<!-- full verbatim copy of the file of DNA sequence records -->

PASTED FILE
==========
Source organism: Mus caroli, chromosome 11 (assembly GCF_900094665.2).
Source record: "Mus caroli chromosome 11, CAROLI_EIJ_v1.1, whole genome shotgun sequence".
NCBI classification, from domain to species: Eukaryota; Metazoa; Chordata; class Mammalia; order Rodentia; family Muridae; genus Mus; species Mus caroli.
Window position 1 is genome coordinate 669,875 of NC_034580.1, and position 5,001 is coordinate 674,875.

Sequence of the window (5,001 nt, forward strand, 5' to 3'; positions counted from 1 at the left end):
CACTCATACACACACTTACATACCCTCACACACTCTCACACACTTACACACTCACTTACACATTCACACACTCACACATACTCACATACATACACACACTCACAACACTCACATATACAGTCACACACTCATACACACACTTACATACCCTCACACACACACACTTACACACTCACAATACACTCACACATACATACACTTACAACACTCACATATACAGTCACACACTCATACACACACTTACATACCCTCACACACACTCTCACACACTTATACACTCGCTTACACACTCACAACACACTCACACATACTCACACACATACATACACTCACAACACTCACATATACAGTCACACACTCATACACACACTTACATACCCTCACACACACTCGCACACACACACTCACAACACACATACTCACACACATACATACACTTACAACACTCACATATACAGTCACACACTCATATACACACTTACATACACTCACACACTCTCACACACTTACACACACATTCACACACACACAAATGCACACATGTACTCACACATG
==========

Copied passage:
Source organism: Mus caroli, chromosome 11 (assembly GCF_900094665.2).
Source record: "Mus caroli chromosome 11, CAROLI_EIJ_v1.1, whole genome shotgun sequence".
NCBI classification, from domain to species: Eukaryota; Metazoa; Chordata; class Mammalia; order Rodentia; family Muridae; genus Mus; species Mus caroli.
Window position 1 is genome coordinate 669,875 of NC_034580.1, and position 5,001 is coordinate 674,875.

Sequence of the window (5,001 nt, forward strand, 5' to 3'; positions counted from 1 at the left end):
CACTCATACACACACTTACATACCCTCACACACTCTCACACACTTACACACTCACTTACACATTCACACACTCACACATACTCACATACATACACACACTCACAACACTCACATATACAGTCACACACTCATACACACACTTACATACCCTCACACACACACACTTACACACTCACAATACACTCACACATACATACACTTACAACACTCACATATACAGTCACACACTCATACACACACTTACATACCCTCACACACACTCTCACACACTTATACACTCGCTTACACACTCACAACACACTCACACATACTCACACACATACATACACTCACAACACTCACATATACAGTCACACACTCATACACACACTTACATACCCTCACACACACTCGCACACACACACTCACAACACACATACTCACACACATACATACACTTACAACACTCACATATACAGTCACACACTCATATACACACTTACATACACTCACACACTCTCACACACTTACACACACATTCACACACACACAAATGCACACATGTACTCACACATG